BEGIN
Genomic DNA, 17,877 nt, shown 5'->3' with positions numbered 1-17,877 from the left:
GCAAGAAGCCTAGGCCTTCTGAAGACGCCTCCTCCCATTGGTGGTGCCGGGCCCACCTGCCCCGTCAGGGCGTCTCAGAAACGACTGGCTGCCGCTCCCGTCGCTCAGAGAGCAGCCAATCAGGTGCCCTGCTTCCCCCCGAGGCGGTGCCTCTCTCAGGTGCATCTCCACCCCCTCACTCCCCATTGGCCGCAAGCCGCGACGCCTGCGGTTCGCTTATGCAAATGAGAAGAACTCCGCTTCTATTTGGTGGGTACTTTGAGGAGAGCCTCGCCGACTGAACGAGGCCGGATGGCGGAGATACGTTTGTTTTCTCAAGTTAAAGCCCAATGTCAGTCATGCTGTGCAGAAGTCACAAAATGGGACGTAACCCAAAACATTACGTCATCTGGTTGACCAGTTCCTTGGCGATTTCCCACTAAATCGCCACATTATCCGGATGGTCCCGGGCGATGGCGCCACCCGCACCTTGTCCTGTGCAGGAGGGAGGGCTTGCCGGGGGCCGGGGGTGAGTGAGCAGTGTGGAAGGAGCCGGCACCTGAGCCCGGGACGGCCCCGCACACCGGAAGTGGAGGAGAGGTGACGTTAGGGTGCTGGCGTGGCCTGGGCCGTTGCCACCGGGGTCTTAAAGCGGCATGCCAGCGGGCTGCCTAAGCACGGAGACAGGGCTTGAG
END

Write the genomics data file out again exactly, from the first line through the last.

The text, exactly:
Genomic DNA, 17,877 nt, shown 5'->3' with positions numbered 1-17,877 from the left:
GCAAGAAGCCTAGGCCTTCTGAAGACGCCTCCTCCCATTGGTGGTGCCGGGCCCACCTGCCCCGTCAGGGCGTCTCAGAAACGACTGGCTGCCGCTCCCGTCGCTCAGAGAGCAGCCAATCAGGTGCCCTGCTTCCCCCCGAGGCGGTGCCTCTCTCAGGTGCATCTCCACCCCCTCACTCCCCATTGGCCGCAAGCCGCGACGCCTGCGGTTCGCTTATGCAAATGAGAAGAACTCCGCTTCTATTTGGTGGGTACTTTGAGGAGAGCCTCGCCGACTGAACGAGGCCGGATGGCGGAGATACGTTTGTTTTCTCAAGTTAAAGCCCAATGTCAGTCATGCTGTGCAGAAGTCACAAAATGGGACGTAACCCAAAACATTACGTCATCTGGTTGACCAGTTCCTTGGCGATTTCCCACTAAATCGCCACATTATCCGGATGGTCCCGGGCGATGGCGCCACCCGCACCTTGTCCTGTGCAGGAGGGAGGGCTTGCCGGGGGCCGGGGGTGAGTGAGCAGTGTGGAAGGAGCCGGCACCTGAGCCCGGGACGGCCCCGCACACCGGAAGTGGAGGAGAGGTGACGTTAGGGTGCTGGCGTGGCCTGGGCCGTTGCCACCGGGGTCTTAAAGCGGCATGCCAGCGGGCTGCCTAAGCACGGAGACAGGGCTTGAG